News
How Does LendingTree Get Paid?

How Does LendingTree Get Paid?

LendingTree is compensated by companies on this site and this compensation may impact how and where offers appears on this site (such as the order). LendingTree does not include all lenders, savings products, or loan options available in the marketplace.

What to Know About Selling Your Home in the Fall or Winter

Editorial Note: The content of this article is based on the author’s opinions and recommendations alone. It may not have been reviewed, commissioned or otherwise endorsed by any of our network partners.

The colder months typically conjure up homey images, like wrapping yourself in a blanket and sipping a hot beverage. Selling a house, however, isn’t often on the agenda this time of year.

If you’ve heard that selling in the fall or winter is bad, here’s what you need to know.

4 things to know about selling your home in the fall or winter

No. 1: Patience is key

“The housing market tends to slow down during the colder months of the year, but that doesn’t mean selling a home is impossible during the fall and winter,” says Jacob Channel, LendingTree senior economic analyst.

As Channel notes: “Plenty of homebuyers are still on the market outside of the spring and summer, and it can be a good idea to sell a home during the fall or winter. But if you list your house during that time, you should expect it to potentially sit on the market for a little bit longer than it would have if you had sold earlier in the year.”

For context, homes stayed on the market an average of 14 days in July 2022, according to the National Association of Realtors. You might expect a longer time frame if you sell during the fall or winter.

No. 2: The season is less important than the market

When selling a house, you’ll need to know what kind of market you’re entering. If more people are looking to buy than sell, it can make things easier — but you’ll face an uphill battle if it’s a buyer’s market. While the time of year can impact the market, the market itself will most likely affect your overall experience and how much you’ll need to spend to sell your home.

On that note, you should know that things have slowed in recent months.

“You may need to put more work into making your home look presentable or up-to-date than you would have in 2020 and 2021,” Channel says.

That may mean doing things like:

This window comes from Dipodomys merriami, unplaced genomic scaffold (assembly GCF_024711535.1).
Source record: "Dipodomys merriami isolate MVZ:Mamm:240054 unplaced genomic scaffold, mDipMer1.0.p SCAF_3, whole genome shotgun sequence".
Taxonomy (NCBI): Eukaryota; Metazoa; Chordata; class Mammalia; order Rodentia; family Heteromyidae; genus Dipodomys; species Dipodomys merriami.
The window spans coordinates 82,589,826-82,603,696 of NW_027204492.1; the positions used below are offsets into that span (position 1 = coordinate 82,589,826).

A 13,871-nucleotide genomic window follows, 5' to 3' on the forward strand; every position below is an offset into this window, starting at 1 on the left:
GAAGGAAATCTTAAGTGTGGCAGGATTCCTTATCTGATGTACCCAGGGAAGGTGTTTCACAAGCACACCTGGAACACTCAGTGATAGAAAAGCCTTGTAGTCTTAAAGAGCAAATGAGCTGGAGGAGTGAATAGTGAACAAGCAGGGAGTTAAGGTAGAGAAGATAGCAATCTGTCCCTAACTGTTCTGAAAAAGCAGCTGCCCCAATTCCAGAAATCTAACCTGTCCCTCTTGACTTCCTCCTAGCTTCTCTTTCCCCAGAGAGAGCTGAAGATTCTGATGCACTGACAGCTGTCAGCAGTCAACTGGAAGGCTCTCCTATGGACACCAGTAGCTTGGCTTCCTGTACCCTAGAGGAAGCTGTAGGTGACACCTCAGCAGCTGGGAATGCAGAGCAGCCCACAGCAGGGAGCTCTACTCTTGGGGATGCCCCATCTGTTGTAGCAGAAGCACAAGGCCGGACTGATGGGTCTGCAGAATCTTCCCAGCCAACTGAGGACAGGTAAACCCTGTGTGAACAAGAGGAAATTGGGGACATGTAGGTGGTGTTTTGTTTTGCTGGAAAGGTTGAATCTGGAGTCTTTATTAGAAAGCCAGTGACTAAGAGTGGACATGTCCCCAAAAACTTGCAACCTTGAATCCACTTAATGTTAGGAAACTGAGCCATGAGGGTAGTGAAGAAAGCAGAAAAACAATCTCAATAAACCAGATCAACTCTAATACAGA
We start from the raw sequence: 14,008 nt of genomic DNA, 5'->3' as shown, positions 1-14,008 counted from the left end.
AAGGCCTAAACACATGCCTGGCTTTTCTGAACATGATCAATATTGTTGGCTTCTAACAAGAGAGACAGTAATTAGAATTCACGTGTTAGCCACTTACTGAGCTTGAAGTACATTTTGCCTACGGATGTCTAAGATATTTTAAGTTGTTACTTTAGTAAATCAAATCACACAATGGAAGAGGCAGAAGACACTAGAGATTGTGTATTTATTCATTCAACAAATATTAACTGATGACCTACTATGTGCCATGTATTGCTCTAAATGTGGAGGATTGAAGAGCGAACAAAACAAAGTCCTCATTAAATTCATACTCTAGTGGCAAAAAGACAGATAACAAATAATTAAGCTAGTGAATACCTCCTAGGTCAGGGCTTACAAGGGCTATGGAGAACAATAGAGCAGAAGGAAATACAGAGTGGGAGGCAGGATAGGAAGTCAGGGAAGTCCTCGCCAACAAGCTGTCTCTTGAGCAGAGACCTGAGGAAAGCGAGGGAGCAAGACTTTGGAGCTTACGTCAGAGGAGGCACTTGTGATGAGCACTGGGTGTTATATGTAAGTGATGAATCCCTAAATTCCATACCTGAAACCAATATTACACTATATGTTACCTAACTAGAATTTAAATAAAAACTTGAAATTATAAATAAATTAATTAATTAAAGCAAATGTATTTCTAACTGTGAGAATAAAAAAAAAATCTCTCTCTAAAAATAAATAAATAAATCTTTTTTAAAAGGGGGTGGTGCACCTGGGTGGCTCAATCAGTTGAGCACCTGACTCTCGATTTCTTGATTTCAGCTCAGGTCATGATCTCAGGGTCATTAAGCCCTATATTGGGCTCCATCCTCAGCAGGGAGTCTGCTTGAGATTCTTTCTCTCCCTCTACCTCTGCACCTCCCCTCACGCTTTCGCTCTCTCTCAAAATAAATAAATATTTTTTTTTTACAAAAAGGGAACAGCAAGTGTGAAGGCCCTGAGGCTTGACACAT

• Playing up the coziness factor
  • Showcasing your home’s energy efficiency
  • Using photos from the spring or summer for your listing
  • Putting more effort into your home’s curb appeal
  • Including midday showings to maximize the light

No. 3: There will be give and take

“Following the craziness of the housing market in 2020 and 2021, some sellers may have warped perceptions of how selling a house usually goes,” Channel says. “Because it frequently happened during the height of the pandemic, some may expect their home to be immediately snapped up for more than its initial asking price, no matter when it’s listed. However, in more normal times, selling a house takes time — especially during the fall or winter.”

With that extra time, he cautions, may come concessions on your end once you receive an offer.

“If you’re planning on selling in the coming months, you may need to be willing to offer more concessions — like paying their closing costs — or be ready to sit on your home for months instead of weeks,” he says.

A few other concessions that you might discuss with your real estate agent are:

  • Accepting a lower offer than your listing price
  • Including a piece of furniture in the sale
  • Tailoring the closing period for the buyers’ needs

No. 4: You’ll need to keep your spirits up

Selling a house during the fall or winter can feel like a challenge, and it’s essential to be mentally prepared for the speed bumps that may appear. But you don’t have to accept an offer you aren’t comfortable with just because the market has slowed.

“It’s important that sellers not get too discouraged,” Channel says. “While buyer demand does appear to be falling across the country, plenty of people are looking to purchase a home. As long as your house is reasonably priced and you’re willing to negotiate with prospective buyers, you shouldn’t have to worry too much about your home never selling.”

 

Recommended Reading